acclaim

1 of 2

verb

ac·​claim ə-ˈklām How to pronounce acclaim (audio)
acclaimed; acclaiming; acclaims

transitive verb

1
: applaud, praise
Critics acclaimed her performance.
2
: to declare by acclamation
was acclaimed president of the society

intransitive verb

: to shout praise or applause
acclaimer noun

acclaim

2 of 2

noun

1
: the act of acclaiming
2
: praise, applause
She deserves acclaim for all her charitable works.

Examples of acclaim in a Sentence

Verb The critics have acclaimed her performance. she has long been acclaimed by the critics for her realistic acting Noun Her performance in the ballet earned her critical acclaim. She deserves acclaim for all her charitable works.
Recent Examples on the Web
Verb
He’s been a mainstay in the Bay Area music scene for some time as a band leader and supporting musician acclaimed for his talent and versatility. Randy McMullen, The Mercury News, 14 Feb. 2024 Widely acclaimed as the world’s biggest Carnival, the five-day celebration draws some two million revelers each day. Elizabeth Djinis, Smithsonian Magazine, 12 Feb. 2024 Nobody seemed to have the right combination of commercial success and prestige and acclaim for a first-year nod, such as Eminem or Nirvana in years past, although Wayne seems like a likely future candidate. Al Shipley, SPIN, 10 Feb. 2024 For that era, both albums were the rare perfect storm in pop music of being both critically acclaimed widely beloved. Brittany Spanos, Rolling Stone, 8 Feb. 2024 The track off 2022's SOS has been acclaimed for both its groovy rhythm and confessional lyrics, which find the R&B superstar, 34, fantasizing about murdering an ex. Sadie Bell, Peoplemag, 5 Feb. 2024 Seemingly overnight, an actor who has been around for as long as anyone can remember and has spent seven years making a completely successful and vaguely acclaimed television show, has rocketed into the public eye. Vulture, 1 Feb. 2024 The film about the journey to personhood of a plastic doll played by Margot Robbie was not only critically acclaimed, but was also the highest-grossing film worldwide of 2023. Esther Zuckerman, Rolling Stone, 23 Jan. 2024 Though widely acclaimed and with the backing of producers Oprah Winfrey and Steven Spielberg, the Warner Bros. musical has dropped fast in recent weeks. Jake Coyle, Fortune, 22 Jan. 2024
Noun
In 2010, Assange and WikiLeaks gained international attention, and considerable acclaim, for leaks about the wars in Iraq and Afghanistan. Maite Fernández Simon, Washington Post, 20 Feb. 2024 Staples’ debut album, 2015’s Summertime ‘06, garnered him mainstream acclaim after having made mixtape cuts with members of Odd Future, ScHoolboy Q, and Mac Miller. Mankaprr Conteh, Rolling Stone, 15 Feb. 2024 Here’s Looking at You, which Whitener opened in Koreatown in 2016 with managing partner Lien Ta to instant acclaim, was dark on Thursday night. Betty Hallock, Los Angeles Times, 9 Feb. 2024 Versailles: Longtime doyenne of Cuban restaurants gets national acclaim and local loyalty with rock- solid food, heaped onto the plate for entree prices that rarely top $8. Miami Herald Archives, Miami Herald, 8 Feb. 2024 Past book trilogy, which debuted in China in 2008 to enormous popularity and acclaim. James Hibberd, The Hollywood Reporter, 1 Feb. 2024 After his run in The Wiz, Battle went on to Tony–winning acclaim, earning the award for Best Performance by a Featured Actor in a Musical three times: for Sophisticated Ladies in 1981, The Tap Dance Kid in 1984, and Miss Saigon in 1991. Shania Russell, EW.com, 31 Jan. 2024 His business is doing well, after all, with acclaim coming from users on Yelp, Untappd and the likes. Michael McGough, Sacramento Bee, 30 Jan. 2024 Aston Barrett, who as the bass player and musical director for the Wailers — both with Bob Marley and for decades after the singer’s death in 1981 — crafted the hypnotic rhythms and complex melodies that helped elevate reggae to international acclaim, died on Saturday in Miami. Clay Risen, New York Times, 7 Feb. 2024 See More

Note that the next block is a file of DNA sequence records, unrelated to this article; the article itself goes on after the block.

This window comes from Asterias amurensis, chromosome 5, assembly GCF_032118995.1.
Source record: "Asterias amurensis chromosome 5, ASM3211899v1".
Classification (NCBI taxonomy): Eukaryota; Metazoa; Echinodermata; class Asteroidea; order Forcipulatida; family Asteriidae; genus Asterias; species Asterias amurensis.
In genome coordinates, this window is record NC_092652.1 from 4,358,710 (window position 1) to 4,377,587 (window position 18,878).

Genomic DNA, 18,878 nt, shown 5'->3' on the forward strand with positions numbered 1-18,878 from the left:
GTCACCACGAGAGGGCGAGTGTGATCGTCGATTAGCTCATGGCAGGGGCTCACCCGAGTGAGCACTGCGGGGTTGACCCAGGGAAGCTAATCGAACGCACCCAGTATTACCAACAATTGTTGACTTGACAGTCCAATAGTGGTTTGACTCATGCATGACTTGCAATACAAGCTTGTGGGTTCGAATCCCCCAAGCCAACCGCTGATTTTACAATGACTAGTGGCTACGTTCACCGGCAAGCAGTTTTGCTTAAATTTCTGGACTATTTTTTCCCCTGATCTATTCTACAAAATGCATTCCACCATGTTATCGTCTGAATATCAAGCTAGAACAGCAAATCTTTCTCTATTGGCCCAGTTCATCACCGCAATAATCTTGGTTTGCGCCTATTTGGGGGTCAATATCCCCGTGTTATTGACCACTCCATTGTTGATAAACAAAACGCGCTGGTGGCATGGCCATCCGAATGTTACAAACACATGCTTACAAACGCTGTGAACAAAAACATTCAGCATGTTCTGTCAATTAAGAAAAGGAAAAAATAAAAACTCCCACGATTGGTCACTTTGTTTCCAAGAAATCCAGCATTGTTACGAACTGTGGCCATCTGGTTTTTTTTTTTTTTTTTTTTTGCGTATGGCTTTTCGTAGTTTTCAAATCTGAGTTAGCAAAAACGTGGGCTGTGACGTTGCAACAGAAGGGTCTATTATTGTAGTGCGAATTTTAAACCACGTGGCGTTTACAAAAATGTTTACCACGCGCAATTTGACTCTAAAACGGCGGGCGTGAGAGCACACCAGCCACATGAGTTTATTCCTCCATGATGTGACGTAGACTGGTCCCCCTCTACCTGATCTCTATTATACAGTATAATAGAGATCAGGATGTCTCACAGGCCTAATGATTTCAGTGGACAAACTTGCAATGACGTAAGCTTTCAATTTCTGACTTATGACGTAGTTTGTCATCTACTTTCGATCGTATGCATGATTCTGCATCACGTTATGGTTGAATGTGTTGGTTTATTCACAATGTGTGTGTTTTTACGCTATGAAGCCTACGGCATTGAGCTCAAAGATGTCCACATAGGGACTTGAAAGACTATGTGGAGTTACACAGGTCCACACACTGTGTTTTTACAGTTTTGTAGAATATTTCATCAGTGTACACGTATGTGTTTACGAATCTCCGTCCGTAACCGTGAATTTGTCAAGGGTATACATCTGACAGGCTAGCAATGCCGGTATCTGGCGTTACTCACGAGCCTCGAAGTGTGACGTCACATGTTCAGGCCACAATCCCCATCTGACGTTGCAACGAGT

These examples are programmatically compiled from various online sources to illustrate current usage of the word 'acclaim.' Any opinions expressed in the examples do not represent those of Merriam-Webster or its editors. Send us feedback about these examples.

Word History

Etymology

Verb

borrowed (with assimilation to claim entry 1) from Middle French & Latin; Middle French acclamer, borrowed from Latin acclāmāre "to shout (at or in reaction to), raise an outcry, shout approval," from ad- ad- + clāmāre "to shout" — more at claim entry 1

Noun

derivative of acclaim entry 1

First Known Use

Verb

1626, in the meaning defined at transitive sense 1

Noun

1667, in the meaning defined at sense 1

Time Traveler
The first known use of acclaim was in 1626

Dictionary Entries Near acclaim

Cite this Entry

“Acclaim.” Merriam-Webster.com Dictionary, Merriam-Webster, https://www.merriam-webster.com/dictionary/acclaim. Accessed 24 Feb. 2024.

Kids Definition

acclaim

1 of 2 verb
ac·​claim ə-ˈklām How to pronounce acclaim (audio)
1
: to welcome with applause or great praise
a novel acclaimed by the critics
2
: to proclaim by or as if by acclamation
acclaimer noun

acclaim

2 of 2 noun
1
: the act of acclaiming
2
Etymology

Verb

from Latin acclamare, literally "to shout at," from ac-, ad- "to, toward" and clamare "to shout" — related to claim, clamor

More from Merriam-Webster on acclaim

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